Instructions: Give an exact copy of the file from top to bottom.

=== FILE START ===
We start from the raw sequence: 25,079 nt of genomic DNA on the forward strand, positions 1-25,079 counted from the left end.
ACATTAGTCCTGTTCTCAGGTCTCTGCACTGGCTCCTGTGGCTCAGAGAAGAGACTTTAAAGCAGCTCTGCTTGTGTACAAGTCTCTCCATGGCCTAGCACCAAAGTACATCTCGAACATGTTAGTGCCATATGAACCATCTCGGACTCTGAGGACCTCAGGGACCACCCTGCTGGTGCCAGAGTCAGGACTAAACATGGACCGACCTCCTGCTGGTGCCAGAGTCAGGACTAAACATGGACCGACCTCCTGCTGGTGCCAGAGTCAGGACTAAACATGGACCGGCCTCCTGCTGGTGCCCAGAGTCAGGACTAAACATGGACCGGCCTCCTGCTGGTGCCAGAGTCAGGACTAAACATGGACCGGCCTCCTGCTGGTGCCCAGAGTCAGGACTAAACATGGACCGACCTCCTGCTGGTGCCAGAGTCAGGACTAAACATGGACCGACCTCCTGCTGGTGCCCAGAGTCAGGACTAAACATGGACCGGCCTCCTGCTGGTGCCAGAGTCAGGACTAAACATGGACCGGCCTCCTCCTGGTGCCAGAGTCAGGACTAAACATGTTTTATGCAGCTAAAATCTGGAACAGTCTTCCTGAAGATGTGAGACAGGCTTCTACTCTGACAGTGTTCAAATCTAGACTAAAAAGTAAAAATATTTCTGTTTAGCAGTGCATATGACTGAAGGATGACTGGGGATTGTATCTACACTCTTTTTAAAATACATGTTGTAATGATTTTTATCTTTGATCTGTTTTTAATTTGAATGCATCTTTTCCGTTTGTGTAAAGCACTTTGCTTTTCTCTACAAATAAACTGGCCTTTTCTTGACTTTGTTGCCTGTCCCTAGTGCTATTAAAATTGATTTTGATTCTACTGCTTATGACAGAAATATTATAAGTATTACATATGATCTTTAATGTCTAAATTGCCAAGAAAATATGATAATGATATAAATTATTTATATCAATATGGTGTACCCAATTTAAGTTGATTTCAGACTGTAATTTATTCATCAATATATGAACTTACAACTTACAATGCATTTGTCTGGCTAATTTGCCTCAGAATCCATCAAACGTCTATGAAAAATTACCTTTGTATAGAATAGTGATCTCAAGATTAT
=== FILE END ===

We start from the raw sequence: 25,079 nt of genomic DNA on the forward strand, positions 1-25,079 counted from the left end.
ACATTAGTCCTGTTCTCAGGTCTCTGCACTGGCTCCTGTGGCTCAGAGAAGAGACTTTAAAGCAGCTCTGCTTGTGTACAAGTCTCTCCATGGCCTAGCACCAAAGTACATCTCGAACATGTTAGTGCCATATGAACCATCTCGGACTCTGAGGACCTCAGGGACCACCCTGCTGGTGCCAGAGTCAGGACTAAACATGGACCGACCTCCTGCTGGTGCCAGAGTCAGGACTAAACATGGACCGACCTCCTGCTGGTGCCAGAGTCAGGACTAAACATGGACCGGCCTCCTGCTGGTGCCCAGAGTCAGGACTAAACATGGACCGGCCTCCTGCTGGTGCCAGAGTCAGGACTAAACATGGACCGGCCTCCTGCTGGTGCCCAGAGTCAGGACTAAACATGGACCGACCTCCTGCTGGTGCCAGAGTCAGGACTAAACATGGACCGACCTCCTGCTGGTGCCCAGAGTCAGGACTAAACATGGACCGGCCTCCTGCTGGTGCCAGAGTCAGGACTAAACATGGACCGGCCTCCTCCTGGTGCCAGAGTCAGGACTAAACATGTTTTATGCAGCTAAAATCTGGAACAGTCTTCCTGAAGATGTGAGACAGGCTTCTACTCTGACAGTGTTCAAATCTAGACTAAAAAGTAAAAATATTTCTGTTTAGCAGTGCATATGACTGAAGGATGACTGGGGATTGTATCTACACTCTTTTTAAAATACATGTTGTAATGATTTTTATCTTTGATCTGTTTTTAATTTGAATGCATCTTTTCCGTTTGTGTAAAGCACTTTGCTTTTCTCTACAAATAAACTGGCCTTTTCTTGACTTTGTTGCCTGTCCCTAGTGCTATTAAAATTGATTTTGATTCTACTGCTTATGACAGAAATATTATAAGTATTACATATGATCTTTAATGTCTAAATTGCCAAGAAAATATGATAATGATATAAATTATTTATATCAATATGGTGTACCCAATTTAAGTTGATTTCAGACTGTAATTTATTCATCAATATATGAACTTACAACTTACAATGCATTTGTCTGGCTAATTTGCCTCAGAATCCATCAAACGTCTATGAAAAATTACCTTTGTATAGAATAGTGATCTCAAGATTAT